Spieth doesn’t see it that way.
“There’s more good (swings) than there was a month ago, and there were more then than there was a month before that,” he said. “I’m not in a place where I can say I’m standing up and just striping, but I’m in a place to where I’ve got it to where I can manage (the swing) and I can manage around this golf course.”
That sounded like Spieth trying not to look ahead. But asked if he now allows himself to think he can win, Spieth said: “I came in thinking that.” Former Masters champions in their prime tend to always believe that. Spieth is the only one high on the leaderboard after two rounds this year.
Credit to Spieth. One victory and three other top-five finishes this year weren’t enough to convince me could win his first major since 2017. Spieth has shown over two days that he’s capable of doing it.
He worked hard to post a one-under 71 on Friday. That left him six shots behind Rose, who was four clear of the field. Rose started leaking oil early on Friday with four bogeys within the first seven holes.
Spieth: “After seeing his start, I thought, ‘Game on, let’s stick to the game plan.’”
Spieth was one-under on the front nine Friday. He had four birdies on the back. He missed a short par putt at No. 12 and then his his drive at the par-5 13th deep into the trees right of the fairway. Spieth responded with a great recovery shot.
He used his 3-wood to cut the ball under some low-hanging branches. It came to rest 200 yards away on the fairway, near the green. Spieth got up-and-down for birdie.
“I thought that was kind of a turning point,” Spieth said. “That could have gone the other direction.”
Spieth might be turning around his career, too. He took his turn on the carousel as the dominant guy post-Tiger. Spieth went wire-to-wire to win the 2015 Masters with an 18-under score that tied Woods’ record (broken last year by Dustin Johnson). Spieth won the U.S. Open that year and lost the PGA Championship by one stroke.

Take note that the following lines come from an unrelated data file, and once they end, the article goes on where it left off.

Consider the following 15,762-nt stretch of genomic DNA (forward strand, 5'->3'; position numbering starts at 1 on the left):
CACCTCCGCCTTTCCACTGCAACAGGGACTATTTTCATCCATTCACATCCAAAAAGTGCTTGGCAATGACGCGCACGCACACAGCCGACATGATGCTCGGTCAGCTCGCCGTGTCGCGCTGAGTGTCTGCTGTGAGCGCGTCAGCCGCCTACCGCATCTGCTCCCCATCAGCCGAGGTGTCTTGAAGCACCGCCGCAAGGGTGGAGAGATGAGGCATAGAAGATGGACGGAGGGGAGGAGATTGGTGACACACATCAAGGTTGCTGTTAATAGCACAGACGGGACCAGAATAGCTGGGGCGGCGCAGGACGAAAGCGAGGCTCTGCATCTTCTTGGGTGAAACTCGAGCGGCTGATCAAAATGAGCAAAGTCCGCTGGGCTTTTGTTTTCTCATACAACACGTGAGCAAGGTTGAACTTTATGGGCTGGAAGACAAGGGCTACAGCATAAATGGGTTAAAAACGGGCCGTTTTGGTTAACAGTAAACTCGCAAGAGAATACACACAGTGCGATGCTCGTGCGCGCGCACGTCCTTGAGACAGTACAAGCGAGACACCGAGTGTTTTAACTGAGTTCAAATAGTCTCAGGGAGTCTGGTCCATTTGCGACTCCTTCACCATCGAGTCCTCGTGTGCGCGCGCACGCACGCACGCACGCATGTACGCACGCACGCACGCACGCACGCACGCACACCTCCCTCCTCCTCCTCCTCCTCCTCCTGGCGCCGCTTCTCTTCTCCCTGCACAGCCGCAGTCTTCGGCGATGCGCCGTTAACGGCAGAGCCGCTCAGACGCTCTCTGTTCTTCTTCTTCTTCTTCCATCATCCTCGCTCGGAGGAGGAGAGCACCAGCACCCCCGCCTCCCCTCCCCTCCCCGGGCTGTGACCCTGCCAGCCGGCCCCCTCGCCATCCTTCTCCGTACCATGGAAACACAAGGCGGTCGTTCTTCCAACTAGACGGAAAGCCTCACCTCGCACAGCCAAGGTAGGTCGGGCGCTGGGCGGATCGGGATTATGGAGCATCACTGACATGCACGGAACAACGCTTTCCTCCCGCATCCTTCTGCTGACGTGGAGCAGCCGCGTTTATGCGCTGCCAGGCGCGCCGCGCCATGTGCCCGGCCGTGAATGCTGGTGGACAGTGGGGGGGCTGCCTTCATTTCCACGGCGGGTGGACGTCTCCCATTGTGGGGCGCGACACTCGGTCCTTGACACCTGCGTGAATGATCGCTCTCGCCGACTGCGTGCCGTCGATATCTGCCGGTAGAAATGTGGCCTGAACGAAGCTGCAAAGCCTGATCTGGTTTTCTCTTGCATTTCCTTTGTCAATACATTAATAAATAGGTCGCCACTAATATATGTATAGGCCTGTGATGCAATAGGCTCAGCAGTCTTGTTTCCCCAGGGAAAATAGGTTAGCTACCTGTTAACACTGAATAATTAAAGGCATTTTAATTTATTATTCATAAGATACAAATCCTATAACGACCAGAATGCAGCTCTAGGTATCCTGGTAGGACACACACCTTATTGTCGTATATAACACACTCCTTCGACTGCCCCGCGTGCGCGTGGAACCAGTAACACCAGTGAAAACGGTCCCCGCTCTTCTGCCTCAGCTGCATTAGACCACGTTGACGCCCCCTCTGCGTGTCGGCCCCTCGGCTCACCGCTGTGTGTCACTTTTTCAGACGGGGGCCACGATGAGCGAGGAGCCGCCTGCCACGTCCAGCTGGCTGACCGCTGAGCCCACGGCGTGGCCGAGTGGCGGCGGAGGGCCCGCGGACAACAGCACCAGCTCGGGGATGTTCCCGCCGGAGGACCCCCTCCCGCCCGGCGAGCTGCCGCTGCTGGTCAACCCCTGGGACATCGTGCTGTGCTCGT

Spieth was No. 1 in the world to end 2015. Then came the collapse at the 2016 Masters. Spieth led by five strokes with nine holes to play and lost by three. He seemed to overcome that by winning the 2017 British Open after losing his lead to Matt Kuchar with five holes to play.
That was Spieth’s last victory until last weekend. He went 0-for-23 in both 2018 and 2019. He was 0-for-17 in 2020. Spieth’s results at majors were all over the place during those three years.
Third at the Masters in 2018 but tied for 21st and 46th the next two years. Tied for third at the 2019 PGA Championship, then 71st the next year. Spieth missed the cut two of the past three years at the U.S. Open.
Spieth has been stuck on three major championship victories since 2017. That’s one less than Rory McIlroy and Brooks Koepka, and one more than Johnson. McIlroy, Koepka and Johnson all missed the cut on Friday.
There was a time when it seemed Spieth might never get back to the top. He was No. 17 in the World Golf Rankings to end 2018, No. 4 in 2019 and No. 82 last year. Winning the Texas Open moved him back up to 37th, his highest ranking since he was 37th in October 2019.
Winning Masters would signal Spieth’s return to the top tier of players. He’ll have to gain strokes this weekend on Rose. He’s finished second twice at Augusta and won the 2013 U.S. Open. Brian Harman and Will Zalatoris are tied for second at 6-under.
There could be a lot of movement on the leaderboard this weekend with thunderstorms and high winds in the forecast.
Said Spieth: “I’m happy that the golf course has the opportunity to play more and more difficult over the weekend. Personally, I’m looking forward to that kind of challenge, and I think that could be an advantage to me if I’m in control of the ball.”
Another possible advantage for Spieth is the fans who will be pulling for him. Everybody loves a comeback story when the person coming back is likeable.